“Proceedings December 17, 1792”. Annals of Congress. House of Representatives, 2nd Congress, 2nd Session. Washington: Gales and Seaton, 1849, pg. 747-748. From Library of Congress, A Century of Lawmaking for a New Nation: U.S. Congressional Documents and Debates, 1774-1875. http://memory.loc.gov/cgi-bin/
ampage?collId=llac&fileName=llac003.db&recNum=370 (accessed January 9, 2006).

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Manuscripts

The Library of Congress online collections include letters, diaries, recollections, and other written material. One example is this letter from Helen Keller to Mr. John Hitz. Helen describes her trip to Chicago to visit the World’s Columbian Exposition of 1893.

Chicago Citation Format
(Chicago Manual of Style, 15th ed., sections 17.270, 17.222-33)

Structure:

  1. Author’s last name, first name, middle initial.
  2. Title of document (in italics).
  3. Format (letter, manuscript, pamphlet…).
  4. Publisher city: publishing company, copyright date. (if given).
  5. Source (From Library of Congress in normal font), Collection name (in italics). If no collection name, name of division where item is housed with no punctuation.
  6. Medium.
  7. URL (use bibliographic record URL or shorter digital id if available at bottom of bibliographic record).
  8. Accessed date (in parenthesis).

Last name, First name Middle initial. Title of Work. Format. City: Publishing Company, copyright date. Source, Collection. Medium, http://...(accessed date).

Example:
Keller, Helen. Helen Keller to John Hitz, August 29, 1893. Letter. From Library of Congress, The Alexander Graham Bell Family Papers, 1862-1939. http://www.loc.gov/item/magbellbib004020 (accessed January 11, 2006).

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Maps and Charts

Maps are far more than just maps of cities and towns. They document historical places, events, and populations, as well as growth and changes over time. This map is from the Library of Congress Geography and Map Division.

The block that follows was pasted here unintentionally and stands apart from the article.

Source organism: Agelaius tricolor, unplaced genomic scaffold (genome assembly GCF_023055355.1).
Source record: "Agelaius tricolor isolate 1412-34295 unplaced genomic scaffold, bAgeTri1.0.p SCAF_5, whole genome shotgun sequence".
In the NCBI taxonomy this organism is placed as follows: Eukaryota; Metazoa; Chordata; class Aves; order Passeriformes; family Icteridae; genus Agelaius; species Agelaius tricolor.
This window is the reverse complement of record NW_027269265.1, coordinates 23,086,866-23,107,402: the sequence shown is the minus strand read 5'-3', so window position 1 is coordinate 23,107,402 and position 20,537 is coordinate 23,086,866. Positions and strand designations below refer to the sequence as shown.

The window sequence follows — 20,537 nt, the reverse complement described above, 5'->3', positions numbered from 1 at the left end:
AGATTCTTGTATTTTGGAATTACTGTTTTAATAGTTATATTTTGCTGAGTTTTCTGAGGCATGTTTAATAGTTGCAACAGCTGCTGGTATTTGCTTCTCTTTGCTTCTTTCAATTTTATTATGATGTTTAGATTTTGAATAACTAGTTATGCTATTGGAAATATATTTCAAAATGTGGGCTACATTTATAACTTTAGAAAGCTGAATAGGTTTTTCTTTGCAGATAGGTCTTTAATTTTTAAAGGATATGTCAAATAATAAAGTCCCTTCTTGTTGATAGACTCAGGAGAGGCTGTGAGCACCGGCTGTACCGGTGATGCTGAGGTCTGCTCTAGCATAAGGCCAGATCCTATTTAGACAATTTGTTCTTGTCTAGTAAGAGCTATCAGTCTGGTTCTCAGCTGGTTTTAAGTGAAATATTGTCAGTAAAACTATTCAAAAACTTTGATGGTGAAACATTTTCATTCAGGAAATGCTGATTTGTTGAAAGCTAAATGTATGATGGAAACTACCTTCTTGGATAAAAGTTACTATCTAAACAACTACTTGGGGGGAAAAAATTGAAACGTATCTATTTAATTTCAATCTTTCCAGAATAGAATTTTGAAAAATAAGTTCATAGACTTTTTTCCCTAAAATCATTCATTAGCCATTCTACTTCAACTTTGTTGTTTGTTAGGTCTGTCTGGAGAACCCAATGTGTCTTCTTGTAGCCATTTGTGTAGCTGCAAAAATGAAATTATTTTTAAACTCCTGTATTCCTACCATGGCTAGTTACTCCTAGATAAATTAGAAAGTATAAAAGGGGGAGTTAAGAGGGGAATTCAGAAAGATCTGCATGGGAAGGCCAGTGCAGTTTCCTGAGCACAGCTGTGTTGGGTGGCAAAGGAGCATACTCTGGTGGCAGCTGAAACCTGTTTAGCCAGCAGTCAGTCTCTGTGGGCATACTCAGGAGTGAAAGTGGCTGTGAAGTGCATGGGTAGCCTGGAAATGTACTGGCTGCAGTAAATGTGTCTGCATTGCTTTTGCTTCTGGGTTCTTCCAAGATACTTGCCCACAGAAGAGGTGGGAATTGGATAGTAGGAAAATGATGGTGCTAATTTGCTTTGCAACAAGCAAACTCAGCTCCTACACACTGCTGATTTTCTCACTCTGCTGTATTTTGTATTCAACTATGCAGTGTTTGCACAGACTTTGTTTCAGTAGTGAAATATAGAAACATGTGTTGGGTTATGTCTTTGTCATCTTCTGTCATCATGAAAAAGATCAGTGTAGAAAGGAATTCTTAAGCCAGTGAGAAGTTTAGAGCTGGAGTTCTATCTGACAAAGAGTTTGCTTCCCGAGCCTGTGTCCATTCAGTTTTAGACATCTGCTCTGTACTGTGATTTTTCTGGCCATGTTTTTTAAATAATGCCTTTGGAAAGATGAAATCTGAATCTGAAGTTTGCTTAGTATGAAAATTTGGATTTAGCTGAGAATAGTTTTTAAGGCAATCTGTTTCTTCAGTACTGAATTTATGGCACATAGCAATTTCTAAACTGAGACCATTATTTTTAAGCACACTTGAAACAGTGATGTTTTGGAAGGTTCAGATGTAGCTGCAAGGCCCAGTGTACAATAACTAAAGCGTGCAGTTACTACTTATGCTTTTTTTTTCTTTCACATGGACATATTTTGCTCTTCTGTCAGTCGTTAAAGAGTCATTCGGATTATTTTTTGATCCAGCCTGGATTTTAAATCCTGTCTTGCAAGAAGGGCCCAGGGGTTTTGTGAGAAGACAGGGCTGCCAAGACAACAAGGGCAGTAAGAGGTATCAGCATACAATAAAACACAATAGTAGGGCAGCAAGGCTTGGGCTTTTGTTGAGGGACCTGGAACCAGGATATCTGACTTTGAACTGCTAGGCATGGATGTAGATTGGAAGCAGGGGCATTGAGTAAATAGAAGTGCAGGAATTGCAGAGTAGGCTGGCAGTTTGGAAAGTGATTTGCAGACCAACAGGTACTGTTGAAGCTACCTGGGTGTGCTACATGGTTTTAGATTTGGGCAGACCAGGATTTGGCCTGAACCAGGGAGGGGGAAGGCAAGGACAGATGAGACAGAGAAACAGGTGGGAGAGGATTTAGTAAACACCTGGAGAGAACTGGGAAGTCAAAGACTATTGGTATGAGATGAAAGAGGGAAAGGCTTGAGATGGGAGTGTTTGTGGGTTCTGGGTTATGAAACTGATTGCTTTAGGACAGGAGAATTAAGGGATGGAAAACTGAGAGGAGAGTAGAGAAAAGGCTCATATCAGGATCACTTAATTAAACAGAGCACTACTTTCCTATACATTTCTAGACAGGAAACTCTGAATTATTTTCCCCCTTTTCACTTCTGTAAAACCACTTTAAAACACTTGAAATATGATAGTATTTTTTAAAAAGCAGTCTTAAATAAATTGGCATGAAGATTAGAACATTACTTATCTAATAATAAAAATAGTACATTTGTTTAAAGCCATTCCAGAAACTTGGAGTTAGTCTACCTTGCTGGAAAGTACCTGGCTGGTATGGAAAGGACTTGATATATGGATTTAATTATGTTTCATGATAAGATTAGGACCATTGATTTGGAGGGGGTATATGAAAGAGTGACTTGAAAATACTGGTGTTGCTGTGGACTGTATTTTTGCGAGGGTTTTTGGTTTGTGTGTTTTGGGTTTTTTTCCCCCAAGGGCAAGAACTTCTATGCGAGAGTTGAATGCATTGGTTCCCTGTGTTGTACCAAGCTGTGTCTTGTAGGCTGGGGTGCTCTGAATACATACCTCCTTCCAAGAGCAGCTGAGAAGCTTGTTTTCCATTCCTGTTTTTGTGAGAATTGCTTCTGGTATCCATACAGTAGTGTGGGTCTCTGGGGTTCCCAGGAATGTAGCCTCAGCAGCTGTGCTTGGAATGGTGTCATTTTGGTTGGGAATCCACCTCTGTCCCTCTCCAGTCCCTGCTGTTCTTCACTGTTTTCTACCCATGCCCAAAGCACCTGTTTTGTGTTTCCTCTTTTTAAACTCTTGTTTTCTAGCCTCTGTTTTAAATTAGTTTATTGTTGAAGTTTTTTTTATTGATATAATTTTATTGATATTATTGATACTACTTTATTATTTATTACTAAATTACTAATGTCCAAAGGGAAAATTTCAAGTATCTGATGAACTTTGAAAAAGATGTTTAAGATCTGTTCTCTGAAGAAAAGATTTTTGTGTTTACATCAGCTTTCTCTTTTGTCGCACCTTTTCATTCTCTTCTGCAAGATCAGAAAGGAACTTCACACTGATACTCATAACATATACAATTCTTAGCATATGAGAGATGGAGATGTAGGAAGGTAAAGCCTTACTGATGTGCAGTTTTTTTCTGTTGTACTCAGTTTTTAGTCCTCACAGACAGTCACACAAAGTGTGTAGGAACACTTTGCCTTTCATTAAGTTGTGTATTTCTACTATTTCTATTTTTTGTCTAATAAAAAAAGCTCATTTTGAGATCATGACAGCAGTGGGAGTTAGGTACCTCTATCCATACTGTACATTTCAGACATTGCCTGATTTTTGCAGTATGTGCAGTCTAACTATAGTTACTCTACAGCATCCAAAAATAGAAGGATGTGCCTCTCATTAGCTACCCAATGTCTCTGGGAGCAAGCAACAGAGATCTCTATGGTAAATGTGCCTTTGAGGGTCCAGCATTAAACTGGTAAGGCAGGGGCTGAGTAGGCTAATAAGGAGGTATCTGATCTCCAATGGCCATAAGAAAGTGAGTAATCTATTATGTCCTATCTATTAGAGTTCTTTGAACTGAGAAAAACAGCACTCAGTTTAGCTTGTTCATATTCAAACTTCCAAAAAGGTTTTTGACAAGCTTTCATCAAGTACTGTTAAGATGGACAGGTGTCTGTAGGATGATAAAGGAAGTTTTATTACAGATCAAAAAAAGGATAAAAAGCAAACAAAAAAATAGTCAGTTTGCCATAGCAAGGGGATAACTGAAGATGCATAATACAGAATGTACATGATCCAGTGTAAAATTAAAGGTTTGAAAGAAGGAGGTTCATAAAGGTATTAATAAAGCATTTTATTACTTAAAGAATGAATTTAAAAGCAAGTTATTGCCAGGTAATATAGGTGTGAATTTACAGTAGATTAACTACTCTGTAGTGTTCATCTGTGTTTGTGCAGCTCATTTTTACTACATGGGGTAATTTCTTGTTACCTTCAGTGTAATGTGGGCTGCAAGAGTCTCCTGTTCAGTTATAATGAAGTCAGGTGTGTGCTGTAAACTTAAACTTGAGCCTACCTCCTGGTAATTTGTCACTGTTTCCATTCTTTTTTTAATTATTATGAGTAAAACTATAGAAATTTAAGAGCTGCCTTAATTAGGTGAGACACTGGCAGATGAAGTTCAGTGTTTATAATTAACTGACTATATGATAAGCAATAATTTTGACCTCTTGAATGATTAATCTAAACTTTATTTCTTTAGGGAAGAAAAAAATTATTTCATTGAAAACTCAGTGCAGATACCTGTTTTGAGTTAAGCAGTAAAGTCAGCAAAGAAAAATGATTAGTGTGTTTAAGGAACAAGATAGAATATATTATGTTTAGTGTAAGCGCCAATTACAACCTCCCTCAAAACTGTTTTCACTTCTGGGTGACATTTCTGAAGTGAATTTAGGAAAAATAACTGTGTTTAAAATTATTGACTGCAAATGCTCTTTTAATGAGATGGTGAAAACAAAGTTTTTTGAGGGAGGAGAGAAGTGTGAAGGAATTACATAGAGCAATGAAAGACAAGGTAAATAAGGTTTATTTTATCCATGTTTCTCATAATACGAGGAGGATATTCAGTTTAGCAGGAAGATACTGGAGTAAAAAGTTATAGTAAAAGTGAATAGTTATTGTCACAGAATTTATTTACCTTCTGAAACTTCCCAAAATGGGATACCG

Chicago Citation Format
(Chicago Manual of Style, 15th ed., sections 17.270, 17.141)

Structure:

  1. Author’s last name, first name, middle initial (if given, or person responsible for content).
  2. Title of document (in italics) [shorten to meaningful limits, ].
  3. Format (map, chart).
  4. Publisher city: publishing company, copyright date.
  5. Source (From Library of Congress in normal font), Collection name (in italics). If no collection name, name of division where item is housed with no punctuation.
  6. Medium.
  7. URL (use bibliographic record URL or shorter digital id if available at bottom of bibliographic record).
  8. Accessed date (in parenthesis).

Last name, First name Middle initial. Title of Work. Format. City: Publishing Company, copyright date. Source, Collection. Medium, http://...(accessed date).

Example:
Ashmun, Jehudi. Map of the West Coast of Africa from Sierra Leone to Cape Palmas, including the Colony of Liberia. Map. Philadelphia: A. Finley, 1830. From Library of Congress, Map Collections. http://www.loc.gov/item/96680499 (accessed January 9, 2006).

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Newspapers

Historic newspapers provide a glimpse of historic time periods. The articles, as well as the advertising, are an appealing way to get a look at the regions of the country or the world and the issues of the day.

Chicago Citation Format
(Chicago Manual of Style, 15th ed., sections 17.270, 17.188)

Structure: